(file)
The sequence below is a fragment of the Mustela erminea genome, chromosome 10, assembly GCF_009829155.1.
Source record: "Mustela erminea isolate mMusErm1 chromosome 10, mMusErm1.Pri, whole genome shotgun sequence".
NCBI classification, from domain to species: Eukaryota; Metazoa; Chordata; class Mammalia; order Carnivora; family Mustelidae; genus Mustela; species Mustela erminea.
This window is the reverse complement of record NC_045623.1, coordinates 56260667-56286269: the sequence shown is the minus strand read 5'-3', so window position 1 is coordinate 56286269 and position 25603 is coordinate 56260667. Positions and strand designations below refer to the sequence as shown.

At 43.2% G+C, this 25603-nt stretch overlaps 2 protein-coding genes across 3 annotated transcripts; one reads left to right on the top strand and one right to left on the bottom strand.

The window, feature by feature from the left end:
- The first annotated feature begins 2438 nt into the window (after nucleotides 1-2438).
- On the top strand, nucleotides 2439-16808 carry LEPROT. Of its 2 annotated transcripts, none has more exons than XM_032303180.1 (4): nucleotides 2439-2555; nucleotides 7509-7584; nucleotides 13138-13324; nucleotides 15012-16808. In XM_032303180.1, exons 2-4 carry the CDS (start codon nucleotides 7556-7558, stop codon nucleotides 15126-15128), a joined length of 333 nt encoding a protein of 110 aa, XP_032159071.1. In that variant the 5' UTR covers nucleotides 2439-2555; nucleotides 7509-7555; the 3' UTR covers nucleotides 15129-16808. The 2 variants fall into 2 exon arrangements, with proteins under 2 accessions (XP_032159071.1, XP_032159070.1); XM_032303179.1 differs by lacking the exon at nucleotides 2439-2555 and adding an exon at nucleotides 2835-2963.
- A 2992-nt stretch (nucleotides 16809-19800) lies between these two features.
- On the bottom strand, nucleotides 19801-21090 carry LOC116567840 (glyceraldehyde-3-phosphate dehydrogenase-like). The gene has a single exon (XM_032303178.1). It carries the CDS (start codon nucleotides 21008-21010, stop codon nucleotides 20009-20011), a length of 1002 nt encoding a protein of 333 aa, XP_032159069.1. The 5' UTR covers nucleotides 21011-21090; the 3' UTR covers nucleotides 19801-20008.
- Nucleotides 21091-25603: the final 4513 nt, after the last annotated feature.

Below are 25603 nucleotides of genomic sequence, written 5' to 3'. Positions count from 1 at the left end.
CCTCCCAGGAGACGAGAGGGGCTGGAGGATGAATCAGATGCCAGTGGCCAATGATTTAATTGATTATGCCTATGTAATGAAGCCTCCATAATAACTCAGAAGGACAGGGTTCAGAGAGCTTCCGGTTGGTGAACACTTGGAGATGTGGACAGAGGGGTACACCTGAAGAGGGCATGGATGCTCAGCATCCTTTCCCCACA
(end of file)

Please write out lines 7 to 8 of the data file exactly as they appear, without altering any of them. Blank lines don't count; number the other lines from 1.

- The first annotated feature begins 2438 nt into the window (after nucleotides 1-2438).
- On the top strand, nucleotides 2439-16808 carry LEPROT. Of its 2 annotated transcripts, none has more exons than XM_032303180.1 (4): nucleotides 2439-2555; nucleotides 7509-7584; nucleotides 13138-13324; nucleotides 15012-16808. In XM_032303180.1, exons 2-4 carry the CDS (start codon nucleotides 7556-7558, stop codon nucleotides 15126-15128), a joined length of 333 nt encoding a protein of 110 aa, XP_032159071.1. In that variant the 5' UTR covers nucleotides 2439-2555; nucleotides 7509-7555; the 3' UTR covers nucleotides 15129-16808. The 2 variants fall into 2 exon arrangements, with proteins under 2 accessions (XP_032159071.1, XP_032159070.1); XM_032303179.1 differs by lacking the exon at nucleotides 2439-2555 and adding an exon at nucleotides 2835-2963.